Why do religious people, church-going, professing Christians, sometimes fail to come to know Jesus in a personal, life-altering way? Why do some people busy themselves with Christian activities only to find themselves disappointed when their lives don’t go the way they expect? Author Tim Keller describes it this way, “Religious people are very busy in their religion doing lots of religious activities, and then they expect their lives to go the way they want them to go. And if they find their career or their love life isn’t going very well, they say, ‘What good is all this religion? I’m doing all these things, where’s God?’”[1]

On Sunday, at our Easter service, we saw how the resurrection is central to the Christian faith (1 Corinthians 15:1-11) and how we have good reason to believe in the facts of Jesus’ resurrection from the dead. All Christian hope rests in the fact of Jesus’ resurrection! Yet it is still possible to believe the right doctrine about Jesus’ resurrection and not know the power of it. Why? Because there is a difference between knowing about Jesus and knowing him.

There is a difference between knowing the facts of the resurrection and knowing Jesus in the power of his resurrection.

The apostle Paul writes that his desire is to know Christ “and the power of his resurrection” (Philippians 3:10). When he says this, he’s saying that his definition of success has been turned upside down from seeking his significance and happiness in his achievements (well educated, extremely religious) to knowing this great person, Jesus. This flips the system so that now, if he experiences difficulties or setbacks in life, but those very trials lead him to know Christ better, he welcomes those things.

Keller observes, “But what a Christian says is, ‘If trouble in my love life has helped me to know Christ, if a lack of success in my career helps me know him better, then great. I count it all as rubbish because the surpassing thing is to know him.”[2] This means that real Christianity is actually the opposite of religious systems where we get busy doing religious things and then expect our lives to go the way we want them to go. In that system we are still in control of our lives; we are still expecting that if we do good things, we’ll be rewarded here and now; we are still living for the ultimate good of personal success.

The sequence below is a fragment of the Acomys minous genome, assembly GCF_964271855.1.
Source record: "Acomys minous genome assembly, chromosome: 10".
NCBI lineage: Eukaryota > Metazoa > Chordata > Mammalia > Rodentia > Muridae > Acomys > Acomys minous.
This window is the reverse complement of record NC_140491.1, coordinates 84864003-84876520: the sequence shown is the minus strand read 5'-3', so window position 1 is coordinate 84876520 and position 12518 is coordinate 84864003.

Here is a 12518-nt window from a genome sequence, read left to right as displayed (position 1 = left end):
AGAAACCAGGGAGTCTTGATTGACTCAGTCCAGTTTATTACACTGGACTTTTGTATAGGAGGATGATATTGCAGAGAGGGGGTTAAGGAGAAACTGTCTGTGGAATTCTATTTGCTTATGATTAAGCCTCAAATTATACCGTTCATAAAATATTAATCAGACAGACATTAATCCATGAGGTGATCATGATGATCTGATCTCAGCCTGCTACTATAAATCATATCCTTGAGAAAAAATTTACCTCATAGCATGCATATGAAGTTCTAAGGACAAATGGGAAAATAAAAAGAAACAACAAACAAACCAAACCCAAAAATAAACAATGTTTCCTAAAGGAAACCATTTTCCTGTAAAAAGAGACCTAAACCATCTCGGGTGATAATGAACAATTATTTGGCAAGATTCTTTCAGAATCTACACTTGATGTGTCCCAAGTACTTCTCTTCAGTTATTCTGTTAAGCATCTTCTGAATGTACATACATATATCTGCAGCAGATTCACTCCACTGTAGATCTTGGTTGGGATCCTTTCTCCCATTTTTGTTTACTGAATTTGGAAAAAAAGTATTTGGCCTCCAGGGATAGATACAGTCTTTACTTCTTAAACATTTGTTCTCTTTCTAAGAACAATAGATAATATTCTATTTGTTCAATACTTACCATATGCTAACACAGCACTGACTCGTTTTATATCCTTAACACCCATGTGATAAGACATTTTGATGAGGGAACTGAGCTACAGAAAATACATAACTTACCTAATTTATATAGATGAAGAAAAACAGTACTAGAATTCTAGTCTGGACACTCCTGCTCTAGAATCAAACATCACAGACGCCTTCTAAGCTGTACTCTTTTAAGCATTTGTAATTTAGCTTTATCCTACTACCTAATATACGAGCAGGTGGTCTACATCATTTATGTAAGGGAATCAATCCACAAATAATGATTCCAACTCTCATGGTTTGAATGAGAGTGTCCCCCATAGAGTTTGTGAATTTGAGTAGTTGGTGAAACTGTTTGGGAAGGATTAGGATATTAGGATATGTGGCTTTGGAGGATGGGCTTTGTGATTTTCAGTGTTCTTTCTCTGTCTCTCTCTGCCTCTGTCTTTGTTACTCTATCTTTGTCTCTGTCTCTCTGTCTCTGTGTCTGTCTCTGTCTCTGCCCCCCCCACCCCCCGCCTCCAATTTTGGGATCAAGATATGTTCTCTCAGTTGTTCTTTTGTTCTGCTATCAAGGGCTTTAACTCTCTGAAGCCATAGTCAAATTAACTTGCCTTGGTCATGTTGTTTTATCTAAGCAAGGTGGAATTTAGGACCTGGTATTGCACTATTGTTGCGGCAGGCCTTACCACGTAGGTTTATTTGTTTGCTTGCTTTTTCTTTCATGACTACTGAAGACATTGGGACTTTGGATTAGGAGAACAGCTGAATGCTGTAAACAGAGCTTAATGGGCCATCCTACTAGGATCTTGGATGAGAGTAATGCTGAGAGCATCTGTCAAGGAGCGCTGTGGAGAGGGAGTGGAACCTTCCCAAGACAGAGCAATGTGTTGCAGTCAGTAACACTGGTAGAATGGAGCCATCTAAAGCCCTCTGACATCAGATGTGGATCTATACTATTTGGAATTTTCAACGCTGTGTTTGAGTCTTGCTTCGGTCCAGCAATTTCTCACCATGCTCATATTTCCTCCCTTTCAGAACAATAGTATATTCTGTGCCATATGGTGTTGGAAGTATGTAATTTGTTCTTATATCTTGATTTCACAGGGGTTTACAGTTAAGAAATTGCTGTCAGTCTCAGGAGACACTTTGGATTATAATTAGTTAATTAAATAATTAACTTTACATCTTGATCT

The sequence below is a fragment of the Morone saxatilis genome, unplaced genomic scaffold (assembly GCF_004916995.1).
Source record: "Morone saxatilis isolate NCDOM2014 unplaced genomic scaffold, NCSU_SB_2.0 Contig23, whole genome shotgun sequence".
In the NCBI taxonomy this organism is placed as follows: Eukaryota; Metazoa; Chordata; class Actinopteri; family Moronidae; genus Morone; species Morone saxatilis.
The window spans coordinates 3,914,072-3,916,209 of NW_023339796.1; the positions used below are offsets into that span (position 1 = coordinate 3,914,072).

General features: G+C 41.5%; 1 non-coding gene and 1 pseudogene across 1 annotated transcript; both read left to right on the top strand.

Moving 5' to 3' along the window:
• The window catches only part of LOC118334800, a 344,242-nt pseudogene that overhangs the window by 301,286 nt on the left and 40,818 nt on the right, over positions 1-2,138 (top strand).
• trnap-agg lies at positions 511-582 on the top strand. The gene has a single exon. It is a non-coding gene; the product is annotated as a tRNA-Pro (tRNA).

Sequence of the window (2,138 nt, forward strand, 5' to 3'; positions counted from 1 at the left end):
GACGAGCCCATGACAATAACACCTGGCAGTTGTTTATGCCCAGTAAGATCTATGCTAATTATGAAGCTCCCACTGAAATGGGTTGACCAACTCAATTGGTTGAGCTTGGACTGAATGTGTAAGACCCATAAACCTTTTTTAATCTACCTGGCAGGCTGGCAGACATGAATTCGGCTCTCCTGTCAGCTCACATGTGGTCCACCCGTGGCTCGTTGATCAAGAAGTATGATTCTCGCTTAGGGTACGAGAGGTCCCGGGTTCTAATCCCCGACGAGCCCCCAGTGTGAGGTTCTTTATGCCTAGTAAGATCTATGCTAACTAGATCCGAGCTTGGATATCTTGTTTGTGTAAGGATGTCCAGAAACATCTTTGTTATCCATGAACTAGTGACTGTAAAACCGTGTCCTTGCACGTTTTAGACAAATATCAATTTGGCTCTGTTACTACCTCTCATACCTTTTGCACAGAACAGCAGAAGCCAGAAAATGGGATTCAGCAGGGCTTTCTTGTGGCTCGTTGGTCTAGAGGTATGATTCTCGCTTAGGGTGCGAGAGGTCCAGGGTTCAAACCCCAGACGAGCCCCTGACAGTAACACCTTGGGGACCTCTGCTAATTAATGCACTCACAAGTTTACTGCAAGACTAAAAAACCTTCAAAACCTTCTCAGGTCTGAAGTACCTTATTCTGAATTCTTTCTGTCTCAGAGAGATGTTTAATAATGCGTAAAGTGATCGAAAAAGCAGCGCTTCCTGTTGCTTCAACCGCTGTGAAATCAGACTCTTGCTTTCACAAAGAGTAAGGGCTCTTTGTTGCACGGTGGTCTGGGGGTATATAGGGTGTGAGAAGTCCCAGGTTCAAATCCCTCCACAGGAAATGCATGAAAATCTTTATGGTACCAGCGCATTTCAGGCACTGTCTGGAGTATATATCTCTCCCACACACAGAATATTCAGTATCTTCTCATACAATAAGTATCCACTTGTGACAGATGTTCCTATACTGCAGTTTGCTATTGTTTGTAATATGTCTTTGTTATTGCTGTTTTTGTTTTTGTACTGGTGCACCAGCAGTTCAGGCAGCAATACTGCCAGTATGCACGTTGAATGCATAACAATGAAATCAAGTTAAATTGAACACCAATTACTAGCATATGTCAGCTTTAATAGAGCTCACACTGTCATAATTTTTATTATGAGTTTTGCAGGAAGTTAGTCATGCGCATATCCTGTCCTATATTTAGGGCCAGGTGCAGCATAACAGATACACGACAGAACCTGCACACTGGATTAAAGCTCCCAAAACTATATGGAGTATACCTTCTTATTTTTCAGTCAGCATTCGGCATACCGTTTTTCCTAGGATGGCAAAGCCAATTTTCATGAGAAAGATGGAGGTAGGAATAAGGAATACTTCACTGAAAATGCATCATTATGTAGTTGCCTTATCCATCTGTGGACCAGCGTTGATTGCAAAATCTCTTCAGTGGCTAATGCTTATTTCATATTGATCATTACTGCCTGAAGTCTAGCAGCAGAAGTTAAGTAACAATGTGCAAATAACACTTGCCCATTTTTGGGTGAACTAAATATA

The gospel reveals a Jesus so amazing, so awesome, so precious, so powerful, that the Christian says, I would give up everything to have him. Or, if I lose everything and have him, on the other side of the equation I don’t write loss, I write gain. Or, if I follow the rules, live as God directs, but have trouble in my life, and that trouble brings me closer to Christ, I’ll take it.

Have you come to know Christ this way? One way to tell is to ask yourself how you respond when life doesn’t go your way, when trouble comes. Sadly, all too often, and as recently as yesterday, my response in these moments is gloomy grumbling. But the fact is Jesus is alive from the dead, and he has the power to transform each one of us. He is a living Savior to rescue us, Lord to guide and guard us, Friend to comfort and strengthen us. I wish I’d been able to respond instantly to my puny troubles by joyfully embracing the opportunity to actively lean in to and depend on Jesus, but I’m grateful that I did eventually get to that hopeful place.

If you look at your life and see disappointment with God, or places where religious activities are simply dressing up a life still lived for personal success, how can you change? Bring them to the resurrected Christ. We don’t earn the gospel: we receive it. We don’t earn to power to be transformed: we receive it. Come to him today and ask for empowering and fresh filling by the Spirit of Christ.

 

Mark Mullery

 

P.S. What do you think about what you’ve read here? Do you have anything like to see covered in one of these posts? I’d love to hear from you. You can reach me at midweekmusings@rgcfairfax.org

 

[1] Knowing the Power of His Resurrection, by Tim Keller, in Jesus, Keep Me Near the Cross, p. 135.

[2] ibid.